Heritage-listed properties pose plenty of challenges for architects and designers, especially when the homes are small and the building sites are tight.
This property, in a prime location not far from the beach, fell into that category. An 1897 worker's cottage on the site, built from limestone, needed to be restored. But at just one room deep, it was never going to suit a family, says project director Adrian Fratelle of Ecohabit Homes.
"We needed to build an entirely new house behind the cottage, but it was not straightforward," Fratelle says. "Local regulations determined that the addition had to be a complementary, yet stand-alone structure there needed to be a clear separation physically and aesthetically."
The architect's solution was to contrast the traditional character of the cottage with a blackwashed cedar-clad volume that frames the building in front.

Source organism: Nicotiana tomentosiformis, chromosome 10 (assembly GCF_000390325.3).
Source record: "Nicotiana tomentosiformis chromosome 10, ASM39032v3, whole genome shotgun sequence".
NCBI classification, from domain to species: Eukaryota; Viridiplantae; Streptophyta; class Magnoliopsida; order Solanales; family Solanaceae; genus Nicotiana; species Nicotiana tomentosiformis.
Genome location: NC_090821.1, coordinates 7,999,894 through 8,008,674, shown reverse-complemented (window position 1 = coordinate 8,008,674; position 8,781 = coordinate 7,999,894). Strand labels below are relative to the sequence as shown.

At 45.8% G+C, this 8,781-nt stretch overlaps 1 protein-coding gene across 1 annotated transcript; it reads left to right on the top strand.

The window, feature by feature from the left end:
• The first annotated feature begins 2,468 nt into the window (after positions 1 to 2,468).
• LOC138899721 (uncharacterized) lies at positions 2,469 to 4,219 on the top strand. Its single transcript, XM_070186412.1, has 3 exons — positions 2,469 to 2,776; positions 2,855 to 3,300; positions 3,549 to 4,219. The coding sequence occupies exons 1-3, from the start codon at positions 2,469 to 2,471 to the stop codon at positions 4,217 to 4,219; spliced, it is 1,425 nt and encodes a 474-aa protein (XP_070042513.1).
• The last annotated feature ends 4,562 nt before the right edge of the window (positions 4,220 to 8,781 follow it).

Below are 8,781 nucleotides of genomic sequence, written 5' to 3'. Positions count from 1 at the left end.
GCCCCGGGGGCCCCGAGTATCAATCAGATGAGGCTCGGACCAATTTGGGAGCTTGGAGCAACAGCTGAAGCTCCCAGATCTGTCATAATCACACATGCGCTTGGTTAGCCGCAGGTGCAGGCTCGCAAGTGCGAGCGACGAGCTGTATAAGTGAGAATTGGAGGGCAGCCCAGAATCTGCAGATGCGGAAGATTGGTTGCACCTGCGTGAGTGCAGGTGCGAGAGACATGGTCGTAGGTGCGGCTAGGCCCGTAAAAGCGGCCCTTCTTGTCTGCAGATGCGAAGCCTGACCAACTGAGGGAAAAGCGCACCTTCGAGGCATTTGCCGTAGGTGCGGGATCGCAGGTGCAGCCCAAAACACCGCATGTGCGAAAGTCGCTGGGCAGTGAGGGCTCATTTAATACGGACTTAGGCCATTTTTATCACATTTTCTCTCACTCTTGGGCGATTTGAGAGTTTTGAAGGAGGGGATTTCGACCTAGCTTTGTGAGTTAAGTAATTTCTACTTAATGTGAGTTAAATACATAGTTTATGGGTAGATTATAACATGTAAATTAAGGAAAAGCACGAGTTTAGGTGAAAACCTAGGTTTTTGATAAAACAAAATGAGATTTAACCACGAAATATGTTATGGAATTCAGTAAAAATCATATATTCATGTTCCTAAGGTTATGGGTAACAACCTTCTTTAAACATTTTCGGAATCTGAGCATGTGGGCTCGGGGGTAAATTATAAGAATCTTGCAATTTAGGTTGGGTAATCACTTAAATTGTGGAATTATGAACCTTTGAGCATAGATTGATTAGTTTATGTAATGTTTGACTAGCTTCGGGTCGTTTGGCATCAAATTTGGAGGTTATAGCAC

"In addition to planning a new house, we needed to restore the cottage, which was derelict," says Fratelle. "The owners, who undertook all the building work themselves, chipped off numerous coats of render, which had completely hidden the beautiful limestone. At some stage, many decades ago, lean-to accommodation had been added to the house. This was all removed, and the interior was gutted and completely relined."
The team also rebuilt the veranda, with new balustrading providing separation from the pavement the woodwork was painted a soft smokey blue shade. The cottage is now an inviting home office, complete with sofa and wine cellar.